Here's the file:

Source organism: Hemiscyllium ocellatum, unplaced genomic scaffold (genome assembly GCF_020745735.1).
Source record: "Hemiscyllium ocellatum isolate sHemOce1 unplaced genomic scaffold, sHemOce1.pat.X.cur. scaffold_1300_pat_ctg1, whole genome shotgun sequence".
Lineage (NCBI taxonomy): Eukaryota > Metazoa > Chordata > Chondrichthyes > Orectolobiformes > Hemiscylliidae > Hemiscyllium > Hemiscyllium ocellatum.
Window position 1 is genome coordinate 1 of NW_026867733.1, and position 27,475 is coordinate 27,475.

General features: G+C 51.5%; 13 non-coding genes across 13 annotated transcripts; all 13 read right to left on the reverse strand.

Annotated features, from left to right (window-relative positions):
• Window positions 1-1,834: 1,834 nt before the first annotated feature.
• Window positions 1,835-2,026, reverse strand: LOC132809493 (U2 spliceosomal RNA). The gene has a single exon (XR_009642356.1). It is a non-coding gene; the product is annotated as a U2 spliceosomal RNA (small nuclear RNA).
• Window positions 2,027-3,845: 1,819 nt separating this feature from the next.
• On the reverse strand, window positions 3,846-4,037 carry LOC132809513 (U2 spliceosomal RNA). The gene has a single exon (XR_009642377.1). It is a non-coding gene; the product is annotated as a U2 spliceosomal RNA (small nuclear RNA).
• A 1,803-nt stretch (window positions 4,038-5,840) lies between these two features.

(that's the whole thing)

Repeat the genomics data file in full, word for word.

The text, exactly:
Source organism: Hemiscyllium ocellatum, unplaced genomic scaffold (genome assembly GCF_020745735.1).
Source record: "Hemiscyllium ocellatum isolate sHemOce1 unplaced genomic scaffold, sHemOce1.pat.X.cur. scaffold_1300_pat_ctg1, whole genome shotgun sequence".
Lineage (NCBI taxonomy): Eukaryota > Metazoa > Chordata > Chondrichthyes > Orectolobiformes > Hemiscylliidae > Hemiscyllium > Hemiscyllium ocellatum.
Window position 1 is genome coordinate 1 of NW_026867733.1, and position 27,475 is coordinate 27,475.

General features: G+C 51.5%; 13 non-coding genes across 13 annotated transcripts; all 13 read right to left on the reverse strand.

Annotated features, from left to right (window-relative positions):
• Window positions 1-1,834: 1,834 nt before the first annotated feature.
• Window positions 1,835-2,026, reverse strand: LOC132809493 (U2 spliceosomal RNA). The gene has a single exon (XR_009642356.1). It is a non-coding gene; the product is annotated as a U2 spliceosomal RNA (small nuclear RNA).
• Window positions 2,027-3,845: 1,819 nt separating this feature from the next.
• On the reverse strand, window positions 3,846-4,037 carry LOC132809513 (U2 spliceosomal RNA). The gene has a single exon (XR_009642377.1). It is a non-coding gene; the product is annotated as a U2 spliceosomal RNA (small nuclear RNA).
• A 1,803-nt stretch (window positions 4,038-5,840) lies between these two features.